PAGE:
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Early Years – What can I do to support my child?


Being a parent can be a worrying time and it’s ok to have concerns. We have put together some information about what you can do at home to support your child with some areas of their development.

General information

The NHS has developed a Birth to Five Development Timeline and Foundation Years has produced a ‘What to Expect, When’ guide which both offer more information about expected child development. Please be aware, however, that every child develops differently.

Sleeping

Online resources:

You can try…

Doing the same relaxing things in the same order and at the same time each night helps promote good sleep:

  • A warm (not hot) bath will help your child relax and get ready for sleep.
  • Keeping lights dim encourages your child’s body to produce the sleep hormone, melatonin.
  • Once they’re in bed, encourage your child to read quietly or listen to some relaxing music, or read a story together.
  • You could also suggest your child tries this relaxing breathing exercise before bed.

Who to talk to?

If you’ve tried these tips but your child keeps having problems getting to sleep or sleeping through the night, you may feel you want more support. You can speak to your GP or health visitor to begin with. They may refer you to a child psychologist or another expert.

Toileting

Children are able to control their bladder and bowels when they’re physically ready and when they want to be dry and clean. Every child is different, so don’t compare your child with others.

Online resources:

You can try…

  • Change your child in the toilet so that they get used to the toilet room as a place where wee and poo happens.
  • Put stickers or favourite toys in the toilet room so your child feels happy to be in there.
  • Accept that this will take a long time and praise every positive step towards the goal of independent toileting.
  • Create a routine and stick to it.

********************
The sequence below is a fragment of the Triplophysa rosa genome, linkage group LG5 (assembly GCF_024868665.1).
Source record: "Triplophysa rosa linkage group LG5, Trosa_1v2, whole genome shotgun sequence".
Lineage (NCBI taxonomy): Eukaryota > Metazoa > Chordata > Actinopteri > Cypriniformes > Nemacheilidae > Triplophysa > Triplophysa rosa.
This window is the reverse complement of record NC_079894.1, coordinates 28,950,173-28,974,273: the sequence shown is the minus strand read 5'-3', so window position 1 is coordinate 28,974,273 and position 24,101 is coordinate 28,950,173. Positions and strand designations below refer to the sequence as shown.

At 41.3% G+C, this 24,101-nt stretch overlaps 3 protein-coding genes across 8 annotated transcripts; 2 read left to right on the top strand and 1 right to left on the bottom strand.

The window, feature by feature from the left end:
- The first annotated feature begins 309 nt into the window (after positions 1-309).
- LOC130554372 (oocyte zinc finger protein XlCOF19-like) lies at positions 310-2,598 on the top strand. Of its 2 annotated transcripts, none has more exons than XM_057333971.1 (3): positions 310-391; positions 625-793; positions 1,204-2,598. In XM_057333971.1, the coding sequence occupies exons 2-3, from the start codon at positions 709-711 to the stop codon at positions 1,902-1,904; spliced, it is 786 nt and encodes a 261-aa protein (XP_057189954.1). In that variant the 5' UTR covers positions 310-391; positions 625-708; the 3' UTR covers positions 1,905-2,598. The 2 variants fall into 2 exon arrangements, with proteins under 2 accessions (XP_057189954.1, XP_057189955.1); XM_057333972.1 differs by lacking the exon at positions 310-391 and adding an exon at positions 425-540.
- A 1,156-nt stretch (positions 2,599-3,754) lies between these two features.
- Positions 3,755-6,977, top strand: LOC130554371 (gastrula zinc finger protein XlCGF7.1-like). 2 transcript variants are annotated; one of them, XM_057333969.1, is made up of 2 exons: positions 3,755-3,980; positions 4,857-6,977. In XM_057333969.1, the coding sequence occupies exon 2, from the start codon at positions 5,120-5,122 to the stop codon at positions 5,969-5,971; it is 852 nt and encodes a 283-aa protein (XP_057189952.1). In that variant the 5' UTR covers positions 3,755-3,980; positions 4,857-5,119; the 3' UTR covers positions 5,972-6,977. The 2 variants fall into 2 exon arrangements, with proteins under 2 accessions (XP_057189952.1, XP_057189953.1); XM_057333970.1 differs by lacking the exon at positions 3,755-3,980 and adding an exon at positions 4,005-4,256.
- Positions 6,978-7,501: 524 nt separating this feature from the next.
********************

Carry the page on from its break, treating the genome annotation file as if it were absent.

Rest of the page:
Who to talk to…

If you’ve tried these tips but your child keeps having problems toileting, you may feel you want more support. You can speak to your GP or health visitor to begin with. They may refer you to a child psychologist or another expert.

Talking

Online resources:

You can try…

  • Singing – you don’t have to sing well, but the music and rhythm of your voice can help develop a child’s speech.
  • Games – things like ‘point to the…’ or ‘Simon says’ can help develop children’s listening skills.
  • Repetition – a child may need to hear a word in context hundreds of times to be able to learn and remember it.
  • Face to face interactions – limit TV or screen time and talk to and play with your child.

Who to talk to…

After trying these tips and using the progress checker, if you feel your child has problems with their speech and language and you want more support, you can speak to your GP or health visitor. They may refer you to a speech and language therapist or another expert.

Walking

Every child develops differently and walking may come later to your child. When babies start to walk they can be unsteady on their feet but can move very quickly. They will also trip and fall often. If your child is not walking by 18 months talk to your health visitor or GP.

Online resources:

  • Babycentre.co.uk has produces a page on Developmental Milestones: Walking. This page gives an overview of what to expect when and ideas to encourage your child to walk.

You can try…

  • Make sure your baby has the freedom to develop their muscles by kicking, wriggling and rolling.
  • Bounce and balance with your baby so they can learn about their body and improve their awareness.
  • Help your baby to try walking by holding their hands or arms and allowing them to try bearing weight on their legs.
  • Keep the floor clear so they have space to try out walking and allow them to use furniture to ‘cruise’ around the room with support.

Who to talk to…

If you’re worried about your child’s walking or movement, talk to your health visitor or GP. Some special educational needs or disabilities, like Down’s Syndrome or Global Development Delay, can mean that milestones come later. Your GP may refer you to a paediatrician for a more detailed assessment,  a physiotherapist where there are problems with your child’s muscles or an occupational therapist where your child needs extra support to learn how to walk.

Interaction

Online resources:

You can try…

  • Use specific praise, like “fantastic sharing” so they know what they have done well.
  • Ensure your child has the opportunity to play with and interact with others.
  • Model play and interaction by doing it yourself, so your child can learn from your behaviour.

Who to talk to…

See your GP or health visitor if you’re concerned about your child’s development. It can also be helpful to discuss your concerns with your child’s nursery or school.

If you still have further worries or concerns:

If you still have concerns about any of these areas, look at the targeted support or specialist support available in Devon.

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